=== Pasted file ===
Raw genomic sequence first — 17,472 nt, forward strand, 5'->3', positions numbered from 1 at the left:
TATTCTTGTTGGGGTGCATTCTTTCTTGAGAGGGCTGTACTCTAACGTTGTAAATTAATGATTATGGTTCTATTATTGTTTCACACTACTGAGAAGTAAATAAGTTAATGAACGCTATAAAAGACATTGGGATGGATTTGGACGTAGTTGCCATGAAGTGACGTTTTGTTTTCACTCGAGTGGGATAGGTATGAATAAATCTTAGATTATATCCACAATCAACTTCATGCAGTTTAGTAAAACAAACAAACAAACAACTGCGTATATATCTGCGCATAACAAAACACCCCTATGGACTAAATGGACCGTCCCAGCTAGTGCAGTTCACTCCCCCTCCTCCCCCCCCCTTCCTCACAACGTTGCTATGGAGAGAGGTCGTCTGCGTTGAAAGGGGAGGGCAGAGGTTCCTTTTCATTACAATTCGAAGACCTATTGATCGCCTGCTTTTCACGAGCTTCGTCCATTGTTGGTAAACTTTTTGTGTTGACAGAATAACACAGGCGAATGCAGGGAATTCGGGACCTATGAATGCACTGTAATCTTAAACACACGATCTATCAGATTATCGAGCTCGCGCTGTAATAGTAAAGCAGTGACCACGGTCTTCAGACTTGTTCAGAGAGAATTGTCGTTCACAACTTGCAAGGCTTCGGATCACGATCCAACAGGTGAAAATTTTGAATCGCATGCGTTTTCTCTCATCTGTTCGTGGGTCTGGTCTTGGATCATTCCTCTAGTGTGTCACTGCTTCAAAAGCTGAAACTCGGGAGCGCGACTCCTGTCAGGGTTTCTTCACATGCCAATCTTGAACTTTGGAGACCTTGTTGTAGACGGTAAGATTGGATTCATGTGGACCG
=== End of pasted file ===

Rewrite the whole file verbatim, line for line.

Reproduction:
Raw genomic sequence first — 17,472 nt, forward strand, 5'->3', positions numbered from 1 at the left:
TATTCTTGTTGGGGTGCATTCTTTCTTGAGAGGGCTGTACTCTAACGTTGTAAATTAATGATTATGGTTCTATTATTGTTTCACACTACTGAGAAGTAAATAAGTTAATGAACGCTATAAAAGACATTGGGATGGATTTGGACGTAGTTGCCATGAAGTGACGTTTTGTTTTCACTCGAGTGGGATAGGTATGAATAAATCTTAGATTATATCCACAATCAACTTCATGCAGTTTAGTAAAACAAACAAACAAACAACTGCGTATATATCTGCGCATAACAAAACACCCCTATGGACTAAATGGACCGTCCCAGCTAGTGCAGTTCACTCCCCCTCCTCCCCCCCCCTTCCTCACAACGTTGCTATGGAGAGAGGTCGTCTGCGTTGAAAGGGGAGGGCAGAGGTTCCTTTTCATTACAATTCGAAGACCTATTGATCGCCTGCTTTTCACGAGCTTCGTCCATTGTTGGTAAACTTTTTGTGTTGACAGAATAACACAGGCGAATGCAGGGAATTCGGGACCTATGAATGCACTGTAATCTTAAACACACGATCTATCAGATTATCGAGCTCGCGCTGTAATAGTAAAGCAGTGACCACGGTCTTCAGACTTGTTCAGAGAGAATTGTCGTTCACAACTTGCAAGGCTTCGGATCACGATCCAACAGGTGAAAATTTTGAATCGCATGCGTTTTCTCTCATCTGTTCGTGGGTCTGGTCTTGGATCATTCCTCTAGTGTGTCACTGCTTCAAAAGCTGAAACTCGGGAGCGCGACTCCTGTCAGGGTTTCTTCACATGCCAATCTTGAACTTTGGAGACCTTGTTGTAGACGGTAAGATTGGATTCATGTGGACCG